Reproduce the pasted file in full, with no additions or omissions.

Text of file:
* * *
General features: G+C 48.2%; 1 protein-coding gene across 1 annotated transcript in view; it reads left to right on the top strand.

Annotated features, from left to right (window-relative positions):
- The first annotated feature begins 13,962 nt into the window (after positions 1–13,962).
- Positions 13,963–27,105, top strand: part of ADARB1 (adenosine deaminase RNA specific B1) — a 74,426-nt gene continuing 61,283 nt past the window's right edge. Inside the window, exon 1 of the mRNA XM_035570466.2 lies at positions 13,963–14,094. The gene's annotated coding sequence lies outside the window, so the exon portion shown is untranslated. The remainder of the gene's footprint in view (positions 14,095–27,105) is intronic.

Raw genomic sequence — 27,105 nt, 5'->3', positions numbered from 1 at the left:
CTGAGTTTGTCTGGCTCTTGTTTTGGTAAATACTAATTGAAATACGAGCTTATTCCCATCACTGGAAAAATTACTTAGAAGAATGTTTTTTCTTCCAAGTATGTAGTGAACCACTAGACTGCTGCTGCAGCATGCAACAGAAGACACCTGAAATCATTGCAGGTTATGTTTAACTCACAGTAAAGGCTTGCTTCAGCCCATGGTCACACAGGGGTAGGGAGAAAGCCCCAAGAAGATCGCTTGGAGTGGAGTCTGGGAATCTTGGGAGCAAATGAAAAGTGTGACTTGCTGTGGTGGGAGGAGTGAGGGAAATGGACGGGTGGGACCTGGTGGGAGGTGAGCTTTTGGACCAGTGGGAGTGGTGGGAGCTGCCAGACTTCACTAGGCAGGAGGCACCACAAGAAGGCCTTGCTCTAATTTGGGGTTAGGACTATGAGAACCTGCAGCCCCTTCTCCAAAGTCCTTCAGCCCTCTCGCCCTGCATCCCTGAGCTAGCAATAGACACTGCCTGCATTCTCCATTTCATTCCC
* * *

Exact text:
General features: G+C 48.2%; 1 protein-coding gene across 1 annotated transcript in view; it reads left to right on the top strand.

Annotated features, from left to right (window-relative positions):
- The first annotated feature begins 13,962 nt into the window (after positions 1–13,962).
- Positions 13,963–27,105, top strand: part of ADARB1 (adenosine deaminase RNA specific B1) — a 74,426-nt gene continuing 61,283 nt past the window's right edge. Inside the window, exon 1 of the mRNA XM_035570466.2 lies at positions 13,963–14,094. The gene's annotated coding sequence lies outside the window, so the exon portion shown is untranslated. The remainder of the gene's footprint in view (positions 14,095–27,105) is intronic.

Raw genomic sequence — 27,105 nt, 5'->3', positions numbered from 1 at the left:
CTGAGTTTGTCTGGCTCTTGTTTTGGTAAATACTAATTGAAATACGAGCTTATTCCCATCACTGGAAAAATTACTTAGAAGAATGTTTTTTCTTCCAAGTATGTAGTGAACCACTAGACTGCTGCTGCAGCATGCAACAGAAGACACCTGAAATCATTGCAGGTTATGTTTAACTCACAGTAAAGGCTTGCTTCAGCCCATGGTCACACAGGGGTAGGGAGAAAGCCCCAAGAAGATCGCTTGGAGTGGAGTCTGGGAATCTTGGGAGCAAATGAAAAGTGTGACTTGCTGTGGTGGGAGGAGTGAGGGAAATGGACGGGTGGGACCTGGTGGGAGGTGAGCTTTTGGACCAGTGGGAGTGGTGGGAGCTGCCAGACTTCACTAGGCAGGAGGCACCACAAGAAGGCCTTGCTCTAATTTGGGGTTAGGACTATGAGAACCTGCAGCCCCTTCTCCAAAGTCCTTCAGCCCTCTCGCCCTGCATCCCTGAGCTAGCAATAGACACTGCCTGCATTCTCCATTTCATTCCC